On Capitalizing on Loneliness and Dealing with Collegiate Grief

There’s a song by Vampire Weekend that ends with “Oh! your collegiate grief has left you dowdy in sweatshirts, absolute horror!” I added this song, “Blake’s Got a New Face” and the rest of the album from whence it came to my Spotify playlist titled “Boston,” a playlist to highlight the sounds of my transition to moving across the country to study in the east, but also to get me excited about Boston with songs about Boston.

Two months of listening to that album go by, and the feelings I’ve developed and have allowed time to mull around are extremely conflicting: I both love college and hate it. Living in a situation where I am eating, sleeping, dressing with another person a couple feet away from me constantly, where across from me, Rihanna is on full blast, and to my left, my hallmate is yelling over the phone all while the glorious smell of marijuana and pancakes wafts heavily through the halls, I had never felt more alone. I was becoming dowdy in sweatshirts, and it really did feel kind of horrific.

Before moving away, I was new to experiencing vulnerability fostered by strangers in a foreign environment. Traveling to new places was always an odd experience, but it was overshadowed by feelings of excitement and the company of family and friends. Perhaps it’s thanks to sheltered suburbia, which I imagine is the case with many incoming college students, but as the weeks slowly went by, it only became more difficult to dispel the feelings of isolation.

I realize that you don’t have to be a new college student to develop these feelings—loneliness is a common sentiment for many regardless of age or personality, and even for some of the happiest people.

And while it isn’t so difficult for some to brush these feelings of loneliness and sadness aside, for a good few, it is. But there are films that have helped me learn that I can manipulate those feelings and rework them into motivation—that it’s possible to find inspiration and passion even in weird, new environments. These are a few.

14e Arrondissement
Alexander Payne’s short film “14e Arrondissement” (part of the collective Paris Je’Taime) is about an American woman moving to France in search of some sort of meaning to life. Although she expresses that she is independent person, she finds herself feeling lonely even amongst all the hustle and bustle of Paris. She wanders around the city by herself, learning French and the culture, and falling in love with the captivating scenery. In the very last scene of the film, she sits at a park bench and thinks to herself: “sitting alone in a foreign country, far from my job and everyone I know, a feeling came over me. It was like remembering something I’d never known before, or had always been waiting for. But I didn’t know what. Maybe it was something I’d forgotten or something I’ve been missing all my life. All I can say is that I felt at the same time joy and sadness. But not too much sadness, because I felt alive. Yes, alive.”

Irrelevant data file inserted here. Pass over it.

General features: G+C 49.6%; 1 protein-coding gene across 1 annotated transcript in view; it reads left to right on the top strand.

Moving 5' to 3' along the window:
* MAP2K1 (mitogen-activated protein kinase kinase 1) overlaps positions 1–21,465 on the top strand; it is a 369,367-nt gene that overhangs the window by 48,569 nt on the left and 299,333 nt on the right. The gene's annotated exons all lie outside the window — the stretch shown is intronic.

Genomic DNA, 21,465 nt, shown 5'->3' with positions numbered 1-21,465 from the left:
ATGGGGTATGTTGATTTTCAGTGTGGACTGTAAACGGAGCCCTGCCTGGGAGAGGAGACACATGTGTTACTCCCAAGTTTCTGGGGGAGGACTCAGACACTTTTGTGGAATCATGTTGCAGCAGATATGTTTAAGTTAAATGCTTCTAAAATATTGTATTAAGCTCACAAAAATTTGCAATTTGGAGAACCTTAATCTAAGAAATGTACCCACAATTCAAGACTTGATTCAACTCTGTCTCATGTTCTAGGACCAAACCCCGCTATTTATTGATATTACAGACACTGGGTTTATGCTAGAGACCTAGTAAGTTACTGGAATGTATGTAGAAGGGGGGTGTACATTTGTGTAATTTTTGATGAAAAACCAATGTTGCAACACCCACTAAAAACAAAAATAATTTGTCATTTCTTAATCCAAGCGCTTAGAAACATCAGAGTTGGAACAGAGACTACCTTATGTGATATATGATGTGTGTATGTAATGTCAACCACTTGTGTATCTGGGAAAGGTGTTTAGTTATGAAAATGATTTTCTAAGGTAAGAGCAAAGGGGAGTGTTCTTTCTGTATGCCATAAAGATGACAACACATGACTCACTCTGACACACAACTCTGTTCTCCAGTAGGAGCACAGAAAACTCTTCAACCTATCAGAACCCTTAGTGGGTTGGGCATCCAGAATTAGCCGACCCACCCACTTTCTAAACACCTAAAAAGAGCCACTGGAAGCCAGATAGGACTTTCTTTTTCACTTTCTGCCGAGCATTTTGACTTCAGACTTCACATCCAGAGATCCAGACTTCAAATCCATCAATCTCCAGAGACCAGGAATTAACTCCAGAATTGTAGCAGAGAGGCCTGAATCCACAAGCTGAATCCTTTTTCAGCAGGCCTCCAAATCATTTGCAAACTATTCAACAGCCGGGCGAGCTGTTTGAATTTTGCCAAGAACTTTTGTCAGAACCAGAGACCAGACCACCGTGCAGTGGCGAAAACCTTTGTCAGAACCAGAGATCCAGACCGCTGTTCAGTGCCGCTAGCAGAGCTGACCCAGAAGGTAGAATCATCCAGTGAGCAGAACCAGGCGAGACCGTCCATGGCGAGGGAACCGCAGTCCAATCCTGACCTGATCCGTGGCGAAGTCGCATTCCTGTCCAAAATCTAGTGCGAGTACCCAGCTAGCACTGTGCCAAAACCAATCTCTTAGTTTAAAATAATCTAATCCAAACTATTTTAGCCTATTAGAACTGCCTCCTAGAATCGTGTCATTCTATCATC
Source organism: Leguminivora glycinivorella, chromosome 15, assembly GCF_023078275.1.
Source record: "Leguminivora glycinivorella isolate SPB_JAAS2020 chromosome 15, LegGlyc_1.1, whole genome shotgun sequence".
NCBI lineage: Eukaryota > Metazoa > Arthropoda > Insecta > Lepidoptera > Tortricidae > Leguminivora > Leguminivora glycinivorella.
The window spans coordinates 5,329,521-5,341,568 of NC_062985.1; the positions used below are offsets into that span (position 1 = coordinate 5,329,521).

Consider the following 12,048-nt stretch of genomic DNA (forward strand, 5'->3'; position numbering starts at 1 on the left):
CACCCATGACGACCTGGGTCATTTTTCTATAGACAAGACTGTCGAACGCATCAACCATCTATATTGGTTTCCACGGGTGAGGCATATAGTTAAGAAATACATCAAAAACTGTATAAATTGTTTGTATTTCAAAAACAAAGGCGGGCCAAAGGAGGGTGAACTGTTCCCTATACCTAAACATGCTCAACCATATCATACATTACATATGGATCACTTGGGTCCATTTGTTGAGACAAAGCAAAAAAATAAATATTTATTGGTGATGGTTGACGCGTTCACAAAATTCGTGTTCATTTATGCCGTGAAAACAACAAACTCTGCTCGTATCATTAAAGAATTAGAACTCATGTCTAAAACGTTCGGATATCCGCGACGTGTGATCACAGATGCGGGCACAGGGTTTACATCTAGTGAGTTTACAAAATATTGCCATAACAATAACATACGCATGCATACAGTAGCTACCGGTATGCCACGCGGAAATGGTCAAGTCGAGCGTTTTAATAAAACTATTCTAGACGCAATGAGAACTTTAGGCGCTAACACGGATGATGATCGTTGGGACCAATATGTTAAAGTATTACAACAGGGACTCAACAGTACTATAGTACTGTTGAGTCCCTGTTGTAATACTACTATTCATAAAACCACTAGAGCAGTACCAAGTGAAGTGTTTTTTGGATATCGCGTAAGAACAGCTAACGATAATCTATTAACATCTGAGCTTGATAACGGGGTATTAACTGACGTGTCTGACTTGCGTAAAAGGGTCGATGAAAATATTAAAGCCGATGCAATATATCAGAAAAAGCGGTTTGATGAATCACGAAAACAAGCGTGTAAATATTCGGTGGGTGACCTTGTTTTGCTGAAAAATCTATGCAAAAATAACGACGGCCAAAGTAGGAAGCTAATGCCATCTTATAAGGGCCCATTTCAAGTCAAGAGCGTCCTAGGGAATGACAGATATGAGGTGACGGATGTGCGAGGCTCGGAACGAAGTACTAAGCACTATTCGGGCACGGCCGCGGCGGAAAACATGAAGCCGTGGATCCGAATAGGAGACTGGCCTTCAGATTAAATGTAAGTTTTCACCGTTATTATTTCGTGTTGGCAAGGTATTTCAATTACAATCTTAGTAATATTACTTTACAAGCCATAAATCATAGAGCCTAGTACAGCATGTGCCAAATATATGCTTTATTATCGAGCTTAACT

Lost in Translation
This film is one of my favorites; besides the fact that it’s a cinematic masterpiece, Coppola touches upon some sensitive themes. Once again, the film centers around the recurring idea of being surrounded in new territory. Charlotte, the main character, faces boredom and isolation in Tokyo as her husband leaves for work. But she discovers the city and its beauty, taking in all the aesthetic value. She finds herself shifting out of her state of boredom to discover a sense of happiness and even companionship from her endeavors.

Mistress America
Noah Baumbach and Greta Gerwig collaborate to make a hilarious movie about a freshman who is unable to make friends and assimilate to college culture. She’s bored and lonely, but uses all the free time she has with her stepsister who takes her on crazy adventures throughout New York City. One of her goals is to become accepted by an elite, top-tier writing society at Barnard; in her newfound relationship, she finds inspiration to write, and one of her novels is published. The transition is initially difficult for her, but she learns to accept her situation and make the most out of it.

From these films, I’ve learned that it’s okay to feel deserted and upset. Your feelings are valid and it’s important to accept your emotional terms. However, it’s equally as necessary to realize that ultimately, channeling those feelings into something that can improve both yourself and the people around you is really useful long term. Creativity and inspiration is not unattainable; if you search in the right places, it’s there waiting for you to use it and make something cool.

While I was deeply lost in an existential crisis and sweatshirts, and both the physical and metaphorical comfort of the blanket on my dorm room bed, I soon realized that I have full capability to remove myself from temporary feelings of loneliness.

So whether or not you’re transitioning to college soon like I did some months ago, or even if you’re facing other monumental changes in your life, let these films remind you that using all that negative energy and converting it to something positive can truly be rewarding.

text: isabelle truong
visuals: 14e arrondissement, lost in translation, mistress america
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